December 19, 2014
December 18, 2014
December 17, 2014
Internet Sales Tax Bill Passes Senate - Contributions from Key Stakeholders
By a vote of 69-27, the Senate passed a bill on Monday that would require online retailers to collect and distribute sales taxes according to the tax laws of the fifty states.
Under current law, retailers are only required to collect sales taxes for online purchases originating in states where they have a physical presence. The Senate's bill is supported by national brick-and-mortar chains and Amazon, both of whom would gain a competitive advantage by the increased burden the bill would place on small and mid-size retailers that sell online (the bill exempts businesses with less than $1 million in annual sales). Opposition to the bill is being led by eBay, which has organized a coalition of small online retailers and activated its sellers to lobby Congress on the bill.
Data: MapLight analysis of campaign contributions from interest groups that have taken a position on S. 743 (Marketplace Fairness Act) to members of the Senate from January 1, 2007—December 31, 2012. Contributions data source: Center for Responsive Politics.
- Amazon contributions to the Senate total $208,428.
- eBay contributions to the Senate total $177,900.
- Interest groups supporting the bill (including Amazon, Walmart, AFL-CIO) have given 40 times as much money to senators than interest groups opposing (including eBay, TechNet, FreedomWorks).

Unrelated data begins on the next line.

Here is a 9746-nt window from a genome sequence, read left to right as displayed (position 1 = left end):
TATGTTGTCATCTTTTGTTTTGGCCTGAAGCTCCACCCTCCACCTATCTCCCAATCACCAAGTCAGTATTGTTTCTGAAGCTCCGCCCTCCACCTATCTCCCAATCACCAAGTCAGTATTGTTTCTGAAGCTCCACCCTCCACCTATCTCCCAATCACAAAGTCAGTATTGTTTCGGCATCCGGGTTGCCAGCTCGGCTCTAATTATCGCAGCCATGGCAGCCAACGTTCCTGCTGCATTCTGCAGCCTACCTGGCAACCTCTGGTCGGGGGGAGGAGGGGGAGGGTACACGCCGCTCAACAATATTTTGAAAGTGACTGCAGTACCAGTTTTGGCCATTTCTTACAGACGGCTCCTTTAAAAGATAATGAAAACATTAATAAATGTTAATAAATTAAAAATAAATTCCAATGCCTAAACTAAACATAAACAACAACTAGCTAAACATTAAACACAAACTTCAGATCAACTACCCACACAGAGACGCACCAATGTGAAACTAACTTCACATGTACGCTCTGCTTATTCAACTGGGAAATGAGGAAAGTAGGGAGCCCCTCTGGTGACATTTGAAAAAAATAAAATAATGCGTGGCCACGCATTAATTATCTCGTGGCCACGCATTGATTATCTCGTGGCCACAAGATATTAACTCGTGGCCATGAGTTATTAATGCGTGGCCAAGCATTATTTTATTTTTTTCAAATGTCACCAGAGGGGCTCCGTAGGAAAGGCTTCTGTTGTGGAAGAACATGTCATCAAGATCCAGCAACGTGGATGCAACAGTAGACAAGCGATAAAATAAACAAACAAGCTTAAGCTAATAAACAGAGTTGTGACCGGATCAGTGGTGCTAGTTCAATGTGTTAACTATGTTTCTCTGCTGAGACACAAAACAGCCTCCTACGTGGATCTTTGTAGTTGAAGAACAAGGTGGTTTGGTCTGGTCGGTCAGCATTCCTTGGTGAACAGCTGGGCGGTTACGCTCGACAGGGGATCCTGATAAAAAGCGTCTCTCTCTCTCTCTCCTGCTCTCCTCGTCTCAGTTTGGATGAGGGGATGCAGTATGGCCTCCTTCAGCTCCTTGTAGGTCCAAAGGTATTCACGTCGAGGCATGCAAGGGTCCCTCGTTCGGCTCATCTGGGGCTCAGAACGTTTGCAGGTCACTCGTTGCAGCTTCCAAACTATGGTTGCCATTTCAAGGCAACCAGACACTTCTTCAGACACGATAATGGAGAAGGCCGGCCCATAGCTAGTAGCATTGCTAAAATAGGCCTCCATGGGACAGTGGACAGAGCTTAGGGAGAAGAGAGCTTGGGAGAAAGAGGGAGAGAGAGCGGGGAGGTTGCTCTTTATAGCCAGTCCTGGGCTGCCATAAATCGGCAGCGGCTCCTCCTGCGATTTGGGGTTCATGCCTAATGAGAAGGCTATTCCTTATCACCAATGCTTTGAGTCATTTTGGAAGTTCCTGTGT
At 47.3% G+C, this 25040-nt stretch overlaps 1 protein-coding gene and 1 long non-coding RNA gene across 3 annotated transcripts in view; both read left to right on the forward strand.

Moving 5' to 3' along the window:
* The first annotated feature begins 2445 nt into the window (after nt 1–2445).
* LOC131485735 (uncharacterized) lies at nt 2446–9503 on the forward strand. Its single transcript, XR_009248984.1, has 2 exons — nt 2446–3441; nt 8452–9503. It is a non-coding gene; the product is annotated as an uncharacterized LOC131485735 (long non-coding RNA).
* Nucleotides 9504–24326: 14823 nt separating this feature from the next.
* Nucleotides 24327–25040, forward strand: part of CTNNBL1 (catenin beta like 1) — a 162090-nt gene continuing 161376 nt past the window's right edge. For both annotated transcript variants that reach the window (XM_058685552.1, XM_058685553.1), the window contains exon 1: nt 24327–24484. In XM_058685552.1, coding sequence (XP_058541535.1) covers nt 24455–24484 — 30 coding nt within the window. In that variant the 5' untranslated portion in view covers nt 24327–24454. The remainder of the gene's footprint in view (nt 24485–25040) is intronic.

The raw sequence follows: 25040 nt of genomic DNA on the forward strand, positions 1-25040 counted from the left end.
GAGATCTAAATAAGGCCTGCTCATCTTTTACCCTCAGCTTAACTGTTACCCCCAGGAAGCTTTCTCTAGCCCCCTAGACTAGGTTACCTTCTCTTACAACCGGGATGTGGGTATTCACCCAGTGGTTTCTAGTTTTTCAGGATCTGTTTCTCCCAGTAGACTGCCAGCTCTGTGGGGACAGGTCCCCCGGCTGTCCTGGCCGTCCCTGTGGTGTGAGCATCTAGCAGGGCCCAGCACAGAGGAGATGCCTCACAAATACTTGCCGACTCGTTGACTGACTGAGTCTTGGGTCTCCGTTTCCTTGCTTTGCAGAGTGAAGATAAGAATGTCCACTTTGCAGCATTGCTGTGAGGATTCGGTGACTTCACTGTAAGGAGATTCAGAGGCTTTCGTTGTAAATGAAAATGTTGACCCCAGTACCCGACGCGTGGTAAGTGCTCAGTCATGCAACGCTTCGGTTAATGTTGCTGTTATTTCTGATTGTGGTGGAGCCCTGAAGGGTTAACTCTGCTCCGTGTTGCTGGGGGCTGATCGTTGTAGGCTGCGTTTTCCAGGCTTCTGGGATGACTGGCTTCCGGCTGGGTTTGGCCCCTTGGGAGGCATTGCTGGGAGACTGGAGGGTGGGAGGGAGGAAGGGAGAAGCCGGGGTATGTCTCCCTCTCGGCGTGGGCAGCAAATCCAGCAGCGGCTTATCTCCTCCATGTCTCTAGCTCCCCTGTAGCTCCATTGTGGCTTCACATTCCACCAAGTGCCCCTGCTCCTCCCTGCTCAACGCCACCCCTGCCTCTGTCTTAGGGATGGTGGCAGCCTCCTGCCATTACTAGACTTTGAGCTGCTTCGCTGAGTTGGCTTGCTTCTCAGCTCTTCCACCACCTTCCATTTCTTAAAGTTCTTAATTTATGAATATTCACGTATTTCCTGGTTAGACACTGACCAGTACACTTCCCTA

- Senators voting "YES" received, on average, 53% more money from Amazon than from eBay.
- Senators voting "YES" received, on average, 44% more money from Amazon than senators voting "NO."
- Senators voting "NO" received, on average, 62% more money from eBay than senators voting "YES."
- Senators voting "YES" received 29% more money on average from interest groups supporting the bill than senators voting "NO."
Methodology: MapLight analysis of campaign contributions from interest groups that have taken a position on S. 743 to current members of the Senate, from January 1, 2007—December 31, 2012. Contributions data source: OpenSecrets.org.
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